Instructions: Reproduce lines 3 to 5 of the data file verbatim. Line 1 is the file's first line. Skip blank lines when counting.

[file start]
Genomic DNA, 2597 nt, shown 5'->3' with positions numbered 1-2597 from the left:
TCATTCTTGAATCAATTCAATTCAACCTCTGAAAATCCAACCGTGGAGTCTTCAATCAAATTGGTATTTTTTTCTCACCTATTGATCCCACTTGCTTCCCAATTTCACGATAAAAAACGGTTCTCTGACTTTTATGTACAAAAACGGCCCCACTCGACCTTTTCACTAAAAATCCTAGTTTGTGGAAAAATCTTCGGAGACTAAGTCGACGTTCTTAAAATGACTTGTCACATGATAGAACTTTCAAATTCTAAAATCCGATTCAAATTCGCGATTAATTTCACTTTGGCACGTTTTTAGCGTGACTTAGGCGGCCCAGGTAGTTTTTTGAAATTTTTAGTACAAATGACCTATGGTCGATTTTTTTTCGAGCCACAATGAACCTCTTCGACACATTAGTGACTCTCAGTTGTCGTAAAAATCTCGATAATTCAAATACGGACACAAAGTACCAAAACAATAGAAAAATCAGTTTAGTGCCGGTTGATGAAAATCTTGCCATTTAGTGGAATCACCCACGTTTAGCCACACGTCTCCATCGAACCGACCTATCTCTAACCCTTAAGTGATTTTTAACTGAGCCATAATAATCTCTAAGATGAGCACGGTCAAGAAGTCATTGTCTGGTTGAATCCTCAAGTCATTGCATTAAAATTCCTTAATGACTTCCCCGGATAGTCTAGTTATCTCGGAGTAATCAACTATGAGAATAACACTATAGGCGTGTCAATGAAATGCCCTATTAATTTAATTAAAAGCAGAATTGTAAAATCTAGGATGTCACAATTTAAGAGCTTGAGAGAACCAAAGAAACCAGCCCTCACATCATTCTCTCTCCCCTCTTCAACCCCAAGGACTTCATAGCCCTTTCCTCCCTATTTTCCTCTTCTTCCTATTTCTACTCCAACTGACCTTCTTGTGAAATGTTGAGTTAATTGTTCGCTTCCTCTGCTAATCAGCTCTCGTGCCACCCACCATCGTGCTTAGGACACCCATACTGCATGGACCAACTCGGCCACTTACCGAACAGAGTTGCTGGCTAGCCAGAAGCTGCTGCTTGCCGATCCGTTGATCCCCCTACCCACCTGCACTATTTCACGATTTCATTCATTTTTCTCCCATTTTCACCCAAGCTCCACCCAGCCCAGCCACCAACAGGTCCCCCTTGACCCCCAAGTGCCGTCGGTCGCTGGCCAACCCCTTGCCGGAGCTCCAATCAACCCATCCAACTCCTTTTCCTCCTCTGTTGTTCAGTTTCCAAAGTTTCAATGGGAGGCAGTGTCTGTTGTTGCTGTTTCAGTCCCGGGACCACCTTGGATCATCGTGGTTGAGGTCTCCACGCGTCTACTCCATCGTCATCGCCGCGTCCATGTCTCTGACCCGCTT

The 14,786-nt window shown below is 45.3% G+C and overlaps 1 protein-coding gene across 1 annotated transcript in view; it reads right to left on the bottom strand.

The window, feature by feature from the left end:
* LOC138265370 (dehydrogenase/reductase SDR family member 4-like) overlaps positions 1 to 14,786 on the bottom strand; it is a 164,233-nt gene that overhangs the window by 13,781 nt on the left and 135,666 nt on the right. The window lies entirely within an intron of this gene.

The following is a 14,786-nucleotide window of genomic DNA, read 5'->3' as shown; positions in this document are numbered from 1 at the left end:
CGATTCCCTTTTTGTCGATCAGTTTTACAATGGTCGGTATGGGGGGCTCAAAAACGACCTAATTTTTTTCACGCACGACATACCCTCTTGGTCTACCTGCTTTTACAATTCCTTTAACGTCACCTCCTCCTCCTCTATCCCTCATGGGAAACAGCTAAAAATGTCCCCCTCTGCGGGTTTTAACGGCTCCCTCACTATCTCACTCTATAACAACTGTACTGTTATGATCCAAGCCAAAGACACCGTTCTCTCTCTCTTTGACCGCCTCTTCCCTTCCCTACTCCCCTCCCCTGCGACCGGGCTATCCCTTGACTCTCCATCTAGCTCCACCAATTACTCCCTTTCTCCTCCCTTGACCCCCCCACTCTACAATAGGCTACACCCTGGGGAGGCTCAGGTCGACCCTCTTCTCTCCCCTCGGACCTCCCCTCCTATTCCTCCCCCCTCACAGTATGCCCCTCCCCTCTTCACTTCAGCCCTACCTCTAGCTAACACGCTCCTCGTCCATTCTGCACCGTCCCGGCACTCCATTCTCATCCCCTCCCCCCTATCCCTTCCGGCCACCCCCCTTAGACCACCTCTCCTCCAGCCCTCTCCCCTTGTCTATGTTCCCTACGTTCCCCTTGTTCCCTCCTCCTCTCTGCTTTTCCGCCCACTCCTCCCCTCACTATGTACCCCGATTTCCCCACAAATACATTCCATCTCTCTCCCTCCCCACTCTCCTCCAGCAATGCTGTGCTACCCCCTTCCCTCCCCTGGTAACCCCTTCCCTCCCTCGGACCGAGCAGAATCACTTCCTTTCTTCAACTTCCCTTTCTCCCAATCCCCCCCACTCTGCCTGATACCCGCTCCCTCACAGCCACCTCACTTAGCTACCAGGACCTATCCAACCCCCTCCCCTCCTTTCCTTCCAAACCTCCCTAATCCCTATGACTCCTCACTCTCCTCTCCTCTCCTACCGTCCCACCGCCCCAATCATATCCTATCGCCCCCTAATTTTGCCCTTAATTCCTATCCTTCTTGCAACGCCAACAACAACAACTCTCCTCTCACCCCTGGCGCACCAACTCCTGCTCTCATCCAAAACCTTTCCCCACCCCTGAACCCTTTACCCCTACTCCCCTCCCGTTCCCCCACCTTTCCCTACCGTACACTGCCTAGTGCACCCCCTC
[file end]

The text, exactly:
The 14,786-nt window shown below is 45.3% G+C and overlaps 1 protein-coding gene across 1 annotated transcript in view; it reads right to left on the bottom strand.

The window, feature by feature from the left end:
* LOC138265370 (dehydrogenase/reductase SDR family member 4-like) overlaps positions 1 to 14,786 on the bottom strand; it is a 164,233-nt gene that overhangs the window by 13,781 nt on the left and 135,666 nt on the right. The window lies entirely within an intron of this gene.